The población itself was also different. Electricity was only available for 12 hours a day, from 6pm to 6am. Any power in the morning was supplied via generators. Water came from deep wells or springs, and each house had to have its own septic tank. There were only 21 small, family-owned lodges to choose from, and accommodations were relatively basic. There were a few restaurants along with beach, with Sea Slugs being one of the most popular. Usually shortened to just “Slugs,” regular customers knew that if you wanted to eat lunch at 12nn, you had to send someone to order the food by 10am.
There was hardly any cellular coverage, especially out in Bacuit Bay. I was assigned to Lagen, and because of the island’s tall cliffs, the only place you could get cellular signal (and only from one specific network) in the staff house was at a particular window. End result? Everyone hung their phones at the window and used headsets. It looked like a shop display rack. If you wanted to make a private phone call, you had to take a flight of stairs down into the next cove.
There were no banks, so everyone paid and got paid in cash. The cash payroll of ENR was hand-delivered by the Accounting Department from Manila to El Nido via plane and escorted by armed guards on speedboats until it got to the resorts.
Because tourism in the población was limited, the “nightlife” was limited to live music in the bars and the occasional karaoke from the neighborhood drinking places. El Nido town practically shut down by midnight or earlier.
But, as a tourist, all the limitations didn’t matter once you were out on the water or in the forest. With limestone cliffs that reached for the sky and hidden lagoons that you could only reach by swimming through a hole in the wall, you could spend a week in El Nido and not see everything. Every day felt like an adventure.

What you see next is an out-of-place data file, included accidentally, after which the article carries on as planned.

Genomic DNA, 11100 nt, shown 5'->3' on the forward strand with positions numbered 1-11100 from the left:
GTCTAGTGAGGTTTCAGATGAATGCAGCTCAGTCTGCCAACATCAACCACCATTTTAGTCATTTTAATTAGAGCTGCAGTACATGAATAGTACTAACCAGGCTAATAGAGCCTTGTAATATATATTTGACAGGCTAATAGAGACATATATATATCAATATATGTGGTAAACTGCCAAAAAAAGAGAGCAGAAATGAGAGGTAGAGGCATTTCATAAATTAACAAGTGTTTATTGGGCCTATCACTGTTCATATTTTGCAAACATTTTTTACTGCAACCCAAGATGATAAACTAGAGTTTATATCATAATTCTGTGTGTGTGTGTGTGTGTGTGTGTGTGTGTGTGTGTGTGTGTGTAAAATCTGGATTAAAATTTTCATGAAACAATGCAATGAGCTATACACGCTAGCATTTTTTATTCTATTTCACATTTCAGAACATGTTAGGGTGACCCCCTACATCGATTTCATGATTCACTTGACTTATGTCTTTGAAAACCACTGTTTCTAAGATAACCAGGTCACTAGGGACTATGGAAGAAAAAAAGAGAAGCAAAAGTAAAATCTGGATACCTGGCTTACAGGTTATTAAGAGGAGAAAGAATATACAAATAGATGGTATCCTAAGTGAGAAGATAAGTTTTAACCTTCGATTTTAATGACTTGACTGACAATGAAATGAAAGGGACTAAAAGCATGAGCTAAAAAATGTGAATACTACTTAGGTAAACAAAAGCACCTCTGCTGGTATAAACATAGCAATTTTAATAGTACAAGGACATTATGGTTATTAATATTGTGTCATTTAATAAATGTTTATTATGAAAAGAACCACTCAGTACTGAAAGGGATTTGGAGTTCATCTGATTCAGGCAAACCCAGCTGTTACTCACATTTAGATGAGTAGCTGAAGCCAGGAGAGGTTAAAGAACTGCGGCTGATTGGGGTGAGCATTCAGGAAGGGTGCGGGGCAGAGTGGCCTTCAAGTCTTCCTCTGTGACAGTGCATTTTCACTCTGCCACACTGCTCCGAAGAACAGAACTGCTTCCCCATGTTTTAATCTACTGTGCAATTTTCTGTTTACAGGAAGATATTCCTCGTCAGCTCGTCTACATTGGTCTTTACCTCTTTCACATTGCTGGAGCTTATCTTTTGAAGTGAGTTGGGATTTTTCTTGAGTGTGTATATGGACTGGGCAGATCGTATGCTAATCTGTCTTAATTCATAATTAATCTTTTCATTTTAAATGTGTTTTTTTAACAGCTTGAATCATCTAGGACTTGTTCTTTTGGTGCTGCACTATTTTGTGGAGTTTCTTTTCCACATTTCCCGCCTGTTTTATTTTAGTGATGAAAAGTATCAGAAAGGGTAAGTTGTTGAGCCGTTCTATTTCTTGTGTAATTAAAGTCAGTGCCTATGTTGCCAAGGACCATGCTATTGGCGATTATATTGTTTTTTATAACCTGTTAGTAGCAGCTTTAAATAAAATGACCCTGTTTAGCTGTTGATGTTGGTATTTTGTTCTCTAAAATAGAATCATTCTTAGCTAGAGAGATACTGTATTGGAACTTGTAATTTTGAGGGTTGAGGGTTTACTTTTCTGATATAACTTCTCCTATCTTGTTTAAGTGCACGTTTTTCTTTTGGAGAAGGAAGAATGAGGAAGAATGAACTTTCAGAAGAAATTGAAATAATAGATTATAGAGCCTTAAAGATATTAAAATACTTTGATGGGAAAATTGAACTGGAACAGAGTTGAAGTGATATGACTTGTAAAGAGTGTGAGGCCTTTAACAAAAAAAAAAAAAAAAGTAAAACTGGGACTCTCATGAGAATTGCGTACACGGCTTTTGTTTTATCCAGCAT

Even in 2007, the Big and Small Lagoons of Miniloc Island were Bacuit Bay’s signature attractions. But, back then, that meant getting maybe a maximum of maybe 60 people per day visiting the lagoons. You could take a kayak into the Small Lagoon and just sit still and enjoy the silence. Dilumacad Island became one of my favorite spots because of its relatively long stretch of powdery sand and good snorkeling. In 2007, you could stay there the whole day and maybe encounter just two or three boats of tourists.
I worked in El Nido from 2007 to 2013: over three years working full-time, and three years part-time while I was getting my MS Marine Science degree. In 2013, tourist numbers almost tripled to 64,896 arrivals. We actually had more options for the occasional night out, since there always seemed to be a new inn or restaurant to try. By then, electricity was available from 2pm to 6am—four extra hours! The road from Taytay to El Nido was—finally—paved. A bank opened. Pangulasian Island Resort, ENR’s poshest resort, opened. The runway in Lio Airport was paved and lengthened to accommodate larger aircraft. A separate company bought ENR and ITI (now rebranded to Air Swift). Some of my co-workers also resigned to proudly run the businesses that they started, using savings from working at the resort. The tourist demographics also shifted from low-volume, high-revenue, long-staying guests to high-volume, low-spending, and short-staying ones.
Along with the physical changes came the psychological changes. The población was busier, louder, and more expensive to live in. We paid Manila prices during our nights out in town. There were more tricycles and motorbikes but not more roads. You could find “adult companionship” if you knew where to look, which, ironically enough, was beside the police station. Some coworkers turned their houses in the población into guest houses and moved out of town. The seawater in front of the población smelled funny and filmy green algae was spreading. Solid waste management was becoming an issue. Environmental protection was definitely an issue.